Back in 2001, while a PhD student at Uppsala University and IAR Systems, I wrote what has to be the most popular and long-lived article I ever did: “Getting the Least out of Your C Compiler“. It was an Embedded Systems Conference class that I also presented in 2002 (after that, I changed jobs to Virtutech and therefore C programming was no longer my official topic). However, the text has lived on. It was featured as a chapter in the “Firmware Handbook” edited by Jack Ganssle, translated into German by IAR Germany, and has popped up in various places from time to time.
Last week, it resurfaced at Embedded.com, with an attribution that was initially wrong.
Continue reading “Getting the Least of our your C Compiler – The Best Article I have ever written?”
In the April 2009 issue of Communications of the ACM, Mike Shapiro of Sun (or should we say Oracle now?) has an interesting technical article about what he calls “purpose-built languages“. The article was earlier published in ACM Queue. Essentially, it is about domain-specific languages. He describes how many of the most useful little languages in use for the developmentof large systems have grown up without formal design, a grammar, or even a name.
Continue reading “Mike Shapiro on Purpose-Built Languages”
In my series (well, I have one previous post about checkpointing) about misunderstood simulation technology items, the turn has come to the most difficult of all it seems: determinism. Determinism is often misunderstood as meaning “unchanging” or “constant” behavior of the simulation. People tend to assume that a deterministic simulation will not reveal errors due to nondeterministic behavior or races in the modeled system, which is a complete misunderstanding. Determinism is a necessary feature of any simulation system that wants to be really helpful to its users, not an evil that hides errors.
Continue reading “Simulation Determinism: Necessary or Evil?”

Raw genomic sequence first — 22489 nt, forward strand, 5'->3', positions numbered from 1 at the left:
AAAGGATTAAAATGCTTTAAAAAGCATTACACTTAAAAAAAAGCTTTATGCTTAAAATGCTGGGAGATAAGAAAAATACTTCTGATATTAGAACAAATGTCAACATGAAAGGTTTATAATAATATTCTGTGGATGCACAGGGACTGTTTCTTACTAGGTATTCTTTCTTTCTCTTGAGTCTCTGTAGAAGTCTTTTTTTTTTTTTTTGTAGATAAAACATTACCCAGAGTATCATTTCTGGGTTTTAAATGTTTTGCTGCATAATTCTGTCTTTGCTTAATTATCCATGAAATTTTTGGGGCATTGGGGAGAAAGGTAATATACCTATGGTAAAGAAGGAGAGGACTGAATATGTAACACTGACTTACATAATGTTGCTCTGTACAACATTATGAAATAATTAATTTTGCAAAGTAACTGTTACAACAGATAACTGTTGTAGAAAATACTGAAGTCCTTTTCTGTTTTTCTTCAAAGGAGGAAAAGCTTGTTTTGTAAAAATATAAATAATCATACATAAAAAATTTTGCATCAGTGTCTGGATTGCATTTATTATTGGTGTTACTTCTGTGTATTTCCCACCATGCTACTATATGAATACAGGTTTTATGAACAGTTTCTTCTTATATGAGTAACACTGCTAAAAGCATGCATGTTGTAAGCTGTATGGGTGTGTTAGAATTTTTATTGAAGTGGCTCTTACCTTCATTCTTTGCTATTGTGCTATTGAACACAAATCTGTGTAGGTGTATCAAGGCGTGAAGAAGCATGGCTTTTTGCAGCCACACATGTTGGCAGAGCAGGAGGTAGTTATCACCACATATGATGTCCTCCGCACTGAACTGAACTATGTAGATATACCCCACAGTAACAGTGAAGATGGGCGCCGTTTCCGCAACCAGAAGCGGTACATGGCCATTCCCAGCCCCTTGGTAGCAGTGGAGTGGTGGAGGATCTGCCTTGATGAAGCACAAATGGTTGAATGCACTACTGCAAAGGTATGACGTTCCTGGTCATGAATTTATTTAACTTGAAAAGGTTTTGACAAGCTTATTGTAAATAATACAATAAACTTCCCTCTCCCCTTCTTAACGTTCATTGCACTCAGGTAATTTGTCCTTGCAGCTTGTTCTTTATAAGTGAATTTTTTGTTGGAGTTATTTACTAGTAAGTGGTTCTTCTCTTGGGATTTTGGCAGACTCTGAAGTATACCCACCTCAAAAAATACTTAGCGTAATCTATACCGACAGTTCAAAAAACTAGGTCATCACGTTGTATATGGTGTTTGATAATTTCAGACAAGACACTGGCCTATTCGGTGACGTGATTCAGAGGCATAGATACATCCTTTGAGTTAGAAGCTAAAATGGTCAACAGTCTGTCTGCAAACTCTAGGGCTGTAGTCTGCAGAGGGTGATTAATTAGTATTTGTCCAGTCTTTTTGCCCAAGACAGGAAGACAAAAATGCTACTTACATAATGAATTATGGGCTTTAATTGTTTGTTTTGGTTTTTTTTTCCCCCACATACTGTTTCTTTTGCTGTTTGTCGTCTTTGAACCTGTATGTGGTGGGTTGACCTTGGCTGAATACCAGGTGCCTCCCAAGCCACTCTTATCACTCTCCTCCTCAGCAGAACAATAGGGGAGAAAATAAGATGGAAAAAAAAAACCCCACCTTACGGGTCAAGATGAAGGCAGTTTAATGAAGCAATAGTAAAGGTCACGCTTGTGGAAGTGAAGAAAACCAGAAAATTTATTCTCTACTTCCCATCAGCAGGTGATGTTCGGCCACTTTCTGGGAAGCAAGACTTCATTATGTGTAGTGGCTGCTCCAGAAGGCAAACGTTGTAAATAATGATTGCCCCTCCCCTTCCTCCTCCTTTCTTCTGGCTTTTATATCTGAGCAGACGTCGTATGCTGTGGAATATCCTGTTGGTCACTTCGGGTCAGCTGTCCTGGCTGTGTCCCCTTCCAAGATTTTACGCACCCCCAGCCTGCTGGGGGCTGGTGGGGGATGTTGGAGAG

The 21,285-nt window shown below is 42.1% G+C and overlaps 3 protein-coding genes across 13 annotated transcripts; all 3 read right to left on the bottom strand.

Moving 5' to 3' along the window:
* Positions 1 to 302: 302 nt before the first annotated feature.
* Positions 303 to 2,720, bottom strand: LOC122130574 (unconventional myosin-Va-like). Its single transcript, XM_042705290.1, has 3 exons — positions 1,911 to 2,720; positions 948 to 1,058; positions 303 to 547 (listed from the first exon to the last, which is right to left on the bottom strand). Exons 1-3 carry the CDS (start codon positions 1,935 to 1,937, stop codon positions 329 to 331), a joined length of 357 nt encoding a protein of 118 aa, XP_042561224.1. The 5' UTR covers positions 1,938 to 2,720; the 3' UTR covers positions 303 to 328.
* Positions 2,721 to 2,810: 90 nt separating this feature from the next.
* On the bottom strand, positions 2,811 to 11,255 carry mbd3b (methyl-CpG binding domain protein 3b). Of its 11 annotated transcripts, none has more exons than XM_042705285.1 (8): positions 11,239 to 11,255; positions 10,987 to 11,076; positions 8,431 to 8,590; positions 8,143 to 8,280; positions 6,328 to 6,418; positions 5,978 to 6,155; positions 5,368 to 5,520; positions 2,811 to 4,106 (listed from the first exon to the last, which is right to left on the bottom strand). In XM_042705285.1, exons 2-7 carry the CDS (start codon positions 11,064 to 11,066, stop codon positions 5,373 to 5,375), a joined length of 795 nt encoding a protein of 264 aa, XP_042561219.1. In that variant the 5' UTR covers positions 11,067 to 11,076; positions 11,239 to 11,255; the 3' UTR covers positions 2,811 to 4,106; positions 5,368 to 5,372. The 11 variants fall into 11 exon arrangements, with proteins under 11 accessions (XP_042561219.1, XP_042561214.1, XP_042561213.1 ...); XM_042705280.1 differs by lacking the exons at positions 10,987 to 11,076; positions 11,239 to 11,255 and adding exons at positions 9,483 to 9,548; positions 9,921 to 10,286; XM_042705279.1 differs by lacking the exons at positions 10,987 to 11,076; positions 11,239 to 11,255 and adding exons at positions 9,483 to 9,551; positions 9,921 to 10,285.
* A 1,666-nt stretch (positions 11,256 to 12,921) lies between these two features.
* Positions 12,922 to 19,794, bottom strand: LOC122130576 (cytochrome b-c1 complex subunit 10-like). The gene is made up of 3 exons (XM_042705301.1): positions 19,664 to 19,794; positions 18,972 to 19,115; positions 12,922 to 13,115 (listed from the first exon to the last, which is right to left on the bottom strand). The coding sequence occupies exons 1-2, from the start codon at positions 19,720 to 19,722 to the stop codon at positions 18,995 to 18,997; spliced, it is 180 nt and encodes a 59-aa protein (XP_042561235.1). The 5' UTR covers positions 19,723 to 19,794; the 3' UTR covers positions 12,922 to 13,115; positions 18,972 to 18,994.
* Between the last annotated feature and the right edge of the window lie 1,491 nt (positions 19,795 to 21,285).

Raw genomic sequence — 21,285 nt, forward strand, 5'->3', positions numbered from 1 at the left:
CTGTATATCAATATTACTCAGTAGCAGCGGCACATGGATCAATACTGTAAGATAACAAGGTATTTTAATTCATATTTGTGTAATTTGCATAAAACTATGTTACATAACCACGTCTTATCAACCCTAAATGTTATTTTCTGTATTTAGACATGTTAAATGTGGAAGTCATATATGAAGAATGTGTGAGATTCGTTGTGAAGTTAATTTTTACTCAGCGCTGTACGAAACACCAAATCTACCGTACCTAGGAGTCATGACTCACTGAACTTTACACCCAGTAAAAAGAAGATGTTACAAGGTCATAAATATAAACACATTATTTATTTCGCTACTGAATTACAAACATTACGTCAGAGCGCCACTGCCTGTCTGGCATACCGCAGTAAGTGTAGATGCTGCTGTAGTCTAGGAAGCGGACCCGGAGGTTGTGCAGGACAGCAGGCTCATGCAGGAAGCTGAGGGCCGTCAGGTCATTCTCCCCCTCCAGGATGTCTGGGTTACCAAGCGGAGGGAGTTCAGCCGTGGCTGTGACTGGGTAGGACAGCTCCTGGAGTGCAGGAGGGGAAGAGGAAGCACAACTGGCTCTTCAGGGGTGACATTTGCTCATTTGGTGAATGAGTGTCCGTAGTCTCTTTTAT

I have an old Apple LaserWriter 12/640 PS network printer at home that I bought back in 1997. In those days, I had a PowerBook G3 at 266 MHz, Windows NT was new, and my work computer was one of Sweden’s first 300 MHz Pentium II machines… since then, my home machines have moved from MacOS 8 to Windows NT 4 to Windows 2000 to Windows XP and now Windows Vista 32- and 64-bit. But the trusty LaserWriter remains, keeps printing, and is still on its first toner cartridge!
However, moving to Vista has made the printing bit harder.
Continue reading “Off-Topic: Vista, Laserwriter 12/640 PS, and FoxIt”
I have installed Google Maps on my trusty SonyEricsson G900 (last of its kind, unfortunately, as UIQ is shut down and SE is moving to Nokia S60 etc.), and I find it an almost too fun and useful toy-tool. However, today, something really funny happened. For some reason, when asked to display my current location, it decided that I was in Northern Greece — to within 5000 m.
Continue reading “Off-Topic: My Phone wants a vacation in Greece”
One thing that surprises me is how rare the feature of checkpointing or snapshotting is in the land of virtual platforms, despite the obvious benefits of that feature. Indeed, checkpointing was one of the first cool things demonstrated to me when I joined Virtutech back in 2002. Today, I could not ever imagine doing without it. Not having checkpointing is like having a word processor where you only get to save once, when your document is finished, with no option of saving intermediate states.
But not everyone seems to consider this an important feature, judging from its relative rarity in the world of EDA and virtual platforms. Why is this? Let’s look at some possible explanations.
Continue reading “Checkpointing: Meaningless, Difficult, or just Overlooked?”
For the longest time, the IBM Journal of Research and development, and its entire archive, was online at IBM and for free to access. This publication was, I assume, seen as a way to publicize IBM systems and their research efforts. But now, it has unexplicable gone to a for-pay format. It costs 1500 USD/year to access it, which is pretty steep I think. Compare with sources like the Microprocessor Report, or regular IEEE or ACM memberships. I think this is a really dumb move, and I will miss reading their often quite interesting articles. Who will pay to read only about IBM systems and research?;